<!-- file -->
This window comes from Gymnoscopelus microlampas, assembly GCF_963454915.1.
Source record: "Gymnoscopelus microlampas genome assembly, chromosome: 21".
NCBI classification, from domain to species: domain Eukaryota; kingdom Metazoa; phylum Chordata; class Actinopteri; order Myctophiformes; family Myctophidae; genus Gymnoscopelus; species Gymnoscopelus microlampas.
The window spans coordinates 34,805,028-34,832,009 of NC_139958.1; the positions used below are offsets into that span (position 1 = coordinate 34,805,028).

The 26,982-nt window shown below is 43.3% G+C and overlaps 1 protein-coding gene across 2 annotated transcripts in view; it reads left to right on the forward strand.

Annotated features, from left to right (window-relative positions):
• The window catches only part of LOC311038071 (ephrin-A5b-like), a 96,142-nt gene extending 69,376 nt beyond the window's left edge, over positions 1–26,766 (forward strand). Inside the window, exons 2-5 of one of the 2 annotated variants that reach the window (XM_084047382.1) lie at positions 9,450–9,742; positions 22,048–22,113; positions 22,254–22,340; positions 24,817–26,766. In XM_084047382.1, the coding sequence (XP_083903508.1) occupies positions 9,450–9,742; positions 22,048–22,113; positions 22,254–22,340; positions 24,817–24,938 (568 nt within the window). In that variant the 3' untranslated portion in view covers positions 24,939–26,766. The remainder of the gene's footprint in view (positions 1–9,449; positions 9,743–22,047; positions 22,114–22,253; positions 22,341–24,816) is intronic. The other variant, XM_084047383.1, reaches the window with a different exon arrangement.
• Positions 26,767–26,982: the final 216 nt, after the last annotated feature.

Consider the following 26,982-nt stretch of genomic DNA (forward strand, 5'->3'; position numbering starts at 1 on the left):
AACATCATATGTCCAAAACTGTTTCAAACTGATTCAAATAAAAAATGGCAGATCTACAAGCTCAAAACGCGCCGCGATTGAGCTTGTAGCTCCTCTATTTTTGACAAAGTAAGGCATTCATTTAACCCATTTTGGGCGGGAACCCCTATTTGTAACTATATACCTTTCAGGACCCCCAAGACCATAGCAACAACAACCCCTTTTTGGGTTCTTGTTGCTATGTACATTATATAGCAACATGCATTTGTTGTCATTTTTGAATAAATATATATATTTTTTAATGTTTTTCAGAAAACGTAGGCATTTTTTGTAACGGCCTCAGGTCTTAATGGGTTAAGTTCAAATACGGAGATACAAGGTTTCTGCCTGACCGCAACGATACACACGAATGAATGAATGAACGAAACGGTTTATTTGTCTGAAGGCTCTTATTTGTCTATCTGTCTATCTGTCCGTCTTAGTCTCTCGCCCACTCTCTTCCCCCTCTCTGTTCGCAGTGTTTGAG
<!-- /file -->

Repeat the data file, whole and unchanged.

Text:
This window comes from Gymnoscopelus microlampas, assembly GCF_963454915.1.
Source record: "Gymnoscopelus microlampas genome assembly, chromosome: 21".
NCBI classification, from domain to species: domain Eukaryota; kingdom Metazoa; phylum Chordata; class Actinopteri; order Myctophiformes; family Myctophidae; genus Gymnoscopelus; species Gymnoscopelus microlampas.
The window spans coordinates 34,805,028-34,832,009 of NC_139958.1; the positions used below are offsets into that span (position 1 = coordinate 34,805,028).

The 26,982-nt window shown below is 43.3% G+C and overlaps 1 protein-coding gene across 2 annotated transcripts in view; it reads left to right on the forward strand.

Annotated features, from left to right (window-relative positions):
• The window catches only part of LOC311038071 (ephrin-A5b-like), a 96,142-nt gene extending 69,376 nt beyond the window's left edge, over positions 1–26,766 (forward strand). Inside the window, exons 2-5 of one of the 2 annotated variants that reach the window (XM_084047382.1) lie at positions 9,450–9,742; positions 22,048–22,113; positions 22,254–22,340; positions 24,817–26,766. In XM_084047382.1, the coding sequence (XP_083903508.1) occupies positions 9,450–9,742; positions 22,048–22,113; positions 22,254–22,340; positions 24,817–24,938 (568 nt within the window). In that variant the 3' untranslated portion in view covers positions 24,939–26,766. The remainder of the gene's footprint in view (positions 1–9,449; positions 9,743–22,047; positions 22,114–22,253; positions 22,341–24,816) is intronic. The other variant, XM_084047383.1, reaches the window with a different exon arrangement.
• Positions 26,767–26,982: the final 216 nt, after the last annotated feature.

Consider the following 26,982-nt stretch of genomic DNA (forward strand, 5'->3'; position numbering starts at 1 on the left):
AACATCATATGTCCAAAACTGTTTCAAACTGATTCAAATAAAAAATGGCAGATCTACAAGCTCAAAACGCGCCGCGATTGAGCTTGTAGCTCCTCTATTTTTGACAAAGTAAGGCATTCATTTAACCCATTTTGGGCGGGAACCCCTATTTGTAACTATATACCTTTCAGGACCCCCAAGACCATAGCAACAACAACCCCTTTTTGGGTTCTTGTTGCTATGTACATTATATAGCAACATGCATTTGTTGTCATTTTTGAATAAATATATATATTTTTTAATGTTTTTCAGAAAACGTAGGCATTTTTTGTAACGGCCTCAGGTCTTAATGGGTTAAGTTCAAATACGGAGATACAAGGTTTCTGCCTGACCGCAACGATACACACGAATGAATGAATGAACGAAACGGTTTATTTGTCTGAAGGCTCTTATTTGTCTATCTGTCTATCTGTCCGTCTTAGTCTCTCGCCCACTCTCTTCCCCCTCTCTGTTCGCAGTGTTTGAG